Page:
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Edge Computing: Four Compelling Use Cases

Chief executive officers want business technology leadership as a top goal for their C-suite this year. To compete in a Global Networked Economy, organizations are prioritizing investments in digital tools to augment physical spaces and assets. Plus, enable secure data gathering and analysis.

These IT investments empower organizations to provision enterprise workloads at edge locations in support of innovative use cases. Edge computing includes IT infrastructure and software apps deployed outside of central data centers, to support data gathering and analysis closer to the source.

Edge Computing Market Development

IDC has identified four workloads from its taxonomy that have a significant influence among edge use cases: business intelligence or data analytics; content delivery; text and image analytics; plus networking and security.

Multiple workloads are combined to support specific edge use cases. For each workload category, IDC ranks the contained workloads by the primary, secondary, and tertiary impact on select edge use cases.

Because workloads can reside across a continuum of core, edge, and endpoint locations, edge computing requires a significant amount of coordination among technology vendors and service providers. 

Similarly, workloads run across a range of compute architectures, requiring a high degree of interoperability and scalability. Therefore, a symbiotic edge and core to workload relationship are needed to enable workloads based at the core that supports the edge; workloads based at the edge that can support the edge; and workloads at the edge that can support the core.

According to the IDC assessment, while all three scenarios are important, their analysis focuses on enterprise workloads that are primarily located at, and managed from, the edge. The most significant edge workload opportunity is streamlining business intelligence (BI) and data analytics.

Because data management and analysis-related workloads have a major or secondary role in nearly all significant edge use case development, IDC expects it will be one of the primary areas of IT investment at the edge.

Similarly, development tools and application workloads will see growing investment because of their influence on more forward edge use cases, especially in systems related to advanced AI and robotics.

In contrast, IDC doesn’t see business application workloads as critical to the development of any major enterprise edge use cases, especially for newer developing areas of edge networks.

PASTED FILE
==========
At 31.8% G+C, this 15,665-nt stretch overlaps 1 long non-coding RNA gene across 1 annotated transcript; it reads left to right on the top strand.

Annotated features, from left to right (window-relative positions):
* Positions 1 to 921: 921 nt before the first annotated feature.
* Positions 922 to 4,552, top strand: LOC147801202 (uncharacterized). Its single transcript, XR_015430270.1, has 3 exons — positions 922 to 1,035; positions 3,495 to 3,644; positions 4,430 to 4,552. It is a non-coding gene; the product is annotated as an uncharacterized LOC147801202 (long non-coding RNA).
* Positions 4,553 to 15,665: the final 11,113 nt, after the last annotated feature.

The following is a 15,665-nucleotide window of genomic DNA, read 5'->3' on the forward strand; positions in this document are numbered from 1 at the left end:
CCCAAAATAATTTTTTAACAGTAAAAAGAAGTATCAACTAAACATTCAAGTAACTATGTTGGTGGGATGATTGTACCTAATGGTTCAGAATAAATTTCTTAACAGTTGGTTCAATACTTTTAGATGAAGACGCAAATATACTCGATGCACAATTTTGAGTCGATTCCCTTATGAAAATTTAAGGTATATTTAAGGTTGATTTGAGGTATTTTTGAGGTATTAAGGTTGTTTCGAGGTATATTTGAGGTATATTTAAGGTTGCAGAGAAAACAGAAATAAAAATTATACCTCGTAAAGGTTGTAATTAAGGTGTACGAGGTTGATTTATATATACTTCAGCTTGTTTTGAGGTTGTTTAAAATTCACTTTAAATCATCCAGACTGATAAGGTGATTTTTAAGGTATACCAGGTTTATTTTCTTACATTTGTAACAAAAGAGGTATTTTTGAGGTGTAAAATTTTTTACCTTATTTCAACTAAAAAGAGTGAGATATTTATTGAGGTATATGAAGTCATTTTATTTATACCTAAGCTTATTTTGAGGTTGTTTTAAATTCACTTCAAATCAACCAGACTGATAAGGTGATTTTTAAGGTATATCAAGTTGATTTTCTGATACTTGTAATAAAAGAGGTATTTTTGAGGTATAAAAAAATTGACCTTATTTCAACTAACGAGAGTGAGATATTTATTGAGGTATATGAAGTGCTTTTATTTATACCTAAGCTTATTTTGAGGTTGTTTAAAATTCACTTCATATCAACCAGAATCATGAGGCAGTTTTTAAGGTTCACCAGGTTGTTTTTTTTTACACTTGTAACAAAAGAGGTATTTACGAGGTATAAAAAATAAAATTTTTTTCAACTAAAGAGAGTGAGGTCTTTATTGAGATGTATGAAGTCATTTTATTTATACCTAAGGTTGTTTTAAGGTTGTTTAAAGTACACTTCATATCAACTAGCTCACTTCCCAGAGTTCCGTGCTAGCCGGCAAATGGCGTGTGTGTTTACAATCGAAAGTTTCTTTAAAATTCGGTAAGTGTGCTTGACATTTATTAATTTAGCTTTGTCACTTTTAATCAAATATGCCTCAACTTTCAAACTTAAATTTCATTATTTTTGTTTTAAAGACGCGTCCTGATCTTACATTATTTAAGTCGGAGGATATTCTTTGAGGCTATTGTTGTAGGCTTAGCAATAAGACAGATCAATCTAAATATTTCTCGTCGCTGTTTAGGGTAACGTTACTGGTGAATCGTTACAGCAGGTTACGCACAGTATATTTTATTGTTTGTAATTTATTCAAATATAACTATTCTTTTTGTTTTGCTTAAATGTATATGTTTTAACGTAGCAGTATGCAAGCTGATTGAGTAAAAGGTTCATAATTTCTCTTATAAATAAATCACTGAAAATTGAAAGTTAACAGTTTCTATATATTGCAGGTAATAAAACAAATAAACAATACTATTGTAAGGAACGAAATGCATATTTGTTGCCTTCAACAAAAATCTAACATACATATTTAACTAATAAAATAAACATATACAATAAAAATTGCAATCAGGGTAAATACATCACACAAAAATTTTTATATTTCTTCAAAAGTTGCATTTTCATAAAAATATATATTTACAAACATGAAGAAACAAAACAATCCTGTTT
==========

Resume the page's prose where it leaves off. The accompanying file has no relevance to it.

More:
"Using digital technologies to improve the safety of people and communities and to increase the resilience of operations are being adopted the most rapidly. Industries such as manufacturing are already recognizing the impact that edge resources are having on operational efficiency and improved product quality," said Jennifer Cooke, research director at IDC.

As these platforms become more readily customized and adapted for broader use, the need for more IT infrastructure at the edge will escalate. IDC analysts believe that the rapid deployment of edge computing is significantly shaping enterprise software workload evolution.

Outlook for Edge Computing Applications Growth

Looking ahead, as edge technology continues to expand in usage in a variety of workplace environments, IDC sees a growing interest in expected concurrent workload growth in areas such as business intelligence and analytics, AI/ML-related workloads, and content workloads.

While organizations should expect these workloads to be the main areas of edge-related growth, workloads across the spectrum will have critical influence even in minor roles within edge use cases.

That said, I believe another area of IT workflow that's moving to the edge is End User Computing. As more organizations evolve beyond a legacy corporate office-centric computing model, the need to securely support remote working employees in a distributed workforce environment is paramount.

While location-independent flexible working models were traditionally more relevant to supporting front-line field employees, it's now also aligned with the needs of knowledge workers that are home-office-based employees. These use cases will continue to evolve over time, based upon the pervasive trends.

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